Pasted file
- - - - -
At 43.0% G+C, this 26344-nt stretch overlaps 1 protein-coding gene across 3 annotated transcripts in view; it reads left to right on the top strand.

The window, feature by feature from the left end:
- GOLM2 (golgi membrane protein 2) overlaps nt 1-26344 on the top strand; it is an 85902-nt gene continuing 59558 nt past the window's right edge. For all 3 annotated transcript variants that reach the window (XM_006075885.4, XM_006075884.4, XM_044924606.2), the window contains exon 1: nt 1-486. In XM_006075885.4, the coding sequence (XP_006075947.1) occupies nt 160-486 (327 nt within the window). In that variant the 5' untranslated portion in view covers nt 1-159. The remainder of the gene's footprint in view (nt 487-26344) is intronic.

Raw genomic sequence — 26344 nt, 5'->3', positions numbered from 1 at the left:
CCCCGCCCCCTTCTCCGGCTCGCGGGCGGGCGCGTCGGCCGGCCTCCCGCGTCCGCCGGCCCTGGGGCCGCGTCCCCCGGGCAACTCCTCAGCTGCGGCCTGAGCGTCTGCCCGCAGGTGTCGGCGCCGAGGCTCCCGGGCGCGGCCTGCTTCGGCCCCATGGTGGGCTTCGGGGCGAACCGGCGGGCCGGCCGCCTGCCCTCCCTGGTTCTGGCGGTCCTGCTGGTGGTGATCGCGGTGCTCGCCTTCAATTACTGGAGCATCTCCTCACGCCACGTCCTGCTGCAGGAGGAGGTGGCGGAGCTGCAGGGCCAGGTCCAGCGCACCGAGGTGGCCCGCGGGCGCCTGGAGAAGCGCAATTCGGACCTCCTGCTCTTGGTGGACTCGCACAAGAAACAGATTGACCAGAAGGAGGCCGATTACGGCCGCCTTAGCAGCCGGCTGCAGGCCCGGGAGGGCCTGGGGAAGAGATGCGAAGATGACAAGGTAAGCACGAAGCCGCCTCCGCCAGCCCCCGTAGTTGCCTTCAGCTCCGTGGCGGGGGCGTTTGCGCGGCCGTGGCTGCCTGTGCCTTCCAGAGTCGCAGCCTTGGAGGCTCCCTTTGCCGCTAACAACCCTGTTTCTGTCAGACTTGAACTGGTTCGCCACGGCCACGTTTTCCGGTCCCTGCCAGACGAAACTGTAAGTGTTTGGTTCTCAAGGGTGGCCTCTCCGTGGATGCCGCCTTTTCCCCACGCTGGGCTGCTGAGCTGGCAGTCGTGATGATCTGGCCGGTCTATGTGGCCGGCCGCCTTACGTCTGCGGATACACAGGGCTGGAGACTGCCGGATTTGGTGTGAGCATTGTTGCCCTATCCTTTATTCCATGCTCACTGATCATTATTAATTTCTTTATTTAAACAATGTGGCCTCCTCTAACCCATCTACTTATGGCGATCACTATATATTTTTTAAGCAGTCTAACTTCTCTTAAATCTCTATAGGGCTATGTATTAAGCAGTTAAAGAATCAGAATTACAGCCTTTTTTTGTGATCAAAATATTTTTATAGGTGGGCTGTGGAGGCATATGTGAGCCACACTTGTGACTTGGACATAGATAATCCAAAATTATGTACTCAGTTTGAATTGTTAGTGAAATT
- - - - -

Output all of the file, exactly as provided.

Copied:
At 43.0% G+C, this 26344-nt stretch overlaps 1 protein-coding gene across 3 annotated transcripts in view; it reads left to right on the top strand.

The window, feature by feature from the left end:
- GOLM2 (golgi membrane protein 2) overlaps nt 1-26344 on the top strand; it is an 85902-nt gene continuing 59558 nt past the window's right edge. For all 3 annotated transcript variants that reach the window (XM_006075885.4, XM_006075884.4, XM_044924606.2), the window contains exon 1: nt 1-486. In XM_006075885.4, the coding sequence (XP_006075947.1) occupies nt 160-486 (327 nt within the window). In that variant the 5' untranslated portion in view covers nt 1-159. The remainder of the gene's footprint in view (nt 487-26344) is intronic.

Raw genomic sequence — 26344 nt, 5'->3', positions numbered from 1 at the left:
CCCCGCCCCCTTCTCCGGCTCGCGGGCGGGCGCGTCGGCCGGCCTCCCGCGTCCGCCGGCCCTGGGGCCGCGTCCCCCGGGCAACTCCTCAGCTGCGGCCTGAGCGTCTGCCCGCAGGTGTCGGCGCCGAGGCTCCCGGGCGCGGCCTGCTTCGGCCCCATGGTGGGCTTCGGGGCGAACCGGCGGGCCGGCCGCCTGCCCTCCCTGGTTCTGGCGGTCCTGCTGGTGGTGATCGCGGTGCTCGCCTTCAATTACTGGAGCATCTCCTCACGCCACGTCCTGCTGCAGGAGGAGGTGGCGGAGCTGCAGGGCCAGGTCCAGCGCACCGAGGTGGCCCGCGGGCGCCTGGAGAAGCGCAATTCGGACCTCCTGCTCTTGGTGGACTCGCACAAGAAACAGATTGACCAGAAGGAGGCCGATTACGGCCGCCTTAGCAGCCGGCTGCAGGCCCGGGAGGGCCTGGGGAAGAGATGCGAAGATGACAAGGTAAGCACGAAGCCGCCTCCGCCAGCCCCCGTAGTTGCCTTCAGCTCCGTGGCGGGGGCGTTTGCGCGGCCGTGGCTGCCTGTGCCTTCCAGAGTCGCAGCCTTGGAGGCTCCCTTTGCCGCTAACAACCCTGTTTCTGTCAGACTTGAACTGGTTCGCCACGGCCACGTTTTCCGGTCCCTGCCAGACGAAACTGTAAGTGTTTGGTTCTCAAGGGTGGCCTCTCCGTGGATGCCGCCTTTTCCCCACGCTGGGCTGCTGAGCTGGCAGTCGTGATGATCTGGCCGGTCTATGTGGCCGGCCGCCTTACGTCTGCGGATACACAGGGCTGGAGACTGCCGGATTTGGTGTGAGCATTGTTGCCCTATCCTTTATTCCATGCTCACTGATCATTATTAATTTCTTTATTTAAACAATGTGGCCTCCTCTAACCCATCTACTTATGGCGATCACTATATATTTTTTAAGCAGTCTAACTTCTCTTAAATCTCTATAGGGCTATGTATTAAGCAGTTAAAGAATCAGAATTACAGCCTTTTTTTGTGATCAAAATATTTTTATAGGTGGGCTGTGGAGGCATATGTGAGCCACACTTGTGACTTGGACATAGATAATCCAAAATTATGTACTCAGTTTGAATTGTTAGTGAAATT